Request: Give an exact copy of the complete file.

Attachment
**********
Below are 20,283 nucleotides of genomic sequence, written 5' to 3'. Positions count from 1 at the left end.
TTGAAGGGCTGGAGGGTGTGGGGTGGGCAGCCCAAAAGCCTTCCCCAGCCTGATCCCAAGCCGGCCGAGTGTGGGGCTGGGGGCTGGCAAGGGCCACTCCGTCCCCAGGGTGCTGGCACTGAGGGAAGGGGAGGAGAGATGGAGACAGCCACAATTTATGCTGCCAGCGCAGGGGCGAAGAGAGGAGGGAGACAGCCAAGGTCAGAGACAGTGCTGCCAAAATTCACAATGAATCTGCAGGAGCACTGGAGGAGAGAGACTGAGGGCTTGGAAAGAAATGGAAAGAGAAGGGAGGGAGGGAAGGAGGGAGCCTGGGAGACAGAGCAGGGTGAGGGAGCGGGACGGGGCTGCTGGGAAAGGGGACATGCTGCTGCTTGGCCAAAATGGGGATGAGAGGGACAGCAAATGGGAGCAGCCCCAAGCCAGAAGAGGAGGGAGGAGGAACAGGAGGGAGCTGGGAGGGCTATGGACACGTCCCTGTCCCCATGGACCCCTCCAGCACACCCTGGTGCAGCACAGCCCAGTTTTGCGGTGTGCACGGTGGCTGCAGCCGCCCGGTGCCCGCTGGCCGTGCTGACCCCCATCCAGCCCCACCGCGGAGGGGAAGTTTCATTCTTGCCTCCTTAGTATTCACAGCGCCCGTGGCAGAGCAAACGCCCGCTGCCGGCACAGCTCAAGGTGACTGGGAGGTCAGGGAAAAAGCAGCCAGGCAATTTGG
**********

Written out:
Below are 20,283 nucleotides of genomic sequence, written 5' to 3'. Positions count from 1 at the left end.
TTGAAGGGCTGGAGGGTGTGGGGTGGGCAGCCCAAAAGCCTTCCCCAGCCTGATCCCAAGCCGGCCGAGTGTGGGGCTGGGGGCTGGCAAGGGCCACTCCGTCCCCAGGGTGCTGGCACTGAGGGAAGGGGAGGAGAGATGGAGACAGCCACAATTTATGCTGCCAGCGCAGGGGCGAAGAGAGGAGGGAGACAGCCAAGGTCAGAGACAGTGCTGCCAAAATTCACAATGAATCTGCAGGAGCACTGGAGGAGAGAGACTGAGGGCTTGGAAAGAAATGGAAAGAGAAGGGAGGGAGGGAAGGAGGGAGCCTGGGAGACAGAGCAGGGTGAGGGAGCGGGACGGGGCTGCTGGGAAAGGGGACATGCTGCTGCTTGGCCAAAATGGGGATGAGAGGGACAGCAAATGGGAGCAGCCCCAAGCCAGAAGAGGAGGGAGGAGGAACAGGAGGGAGCTGGGAGGGCTATGGACACGTCCCTGTCCCCATGGACCCCTCCAGCACACCCTGGTGCAGCACAGCCCAGTTTTGCGGTGTGCACGGTGGCTGCAGCCGCCCGGTGCCCGCTGGCCGTGCTGACCCCCATCCAGCCCCACCGCGGAGGGGAAGTTTCATTCTTGCCTCCTTAGTATTCACAGCGCCCGTGGCAGAGCAAACGCCCGCTGCCGGCACAGCTCAAGGTGACTGGGAGGTCAGGGAAAAAGCAGCCAGGCAATTTGG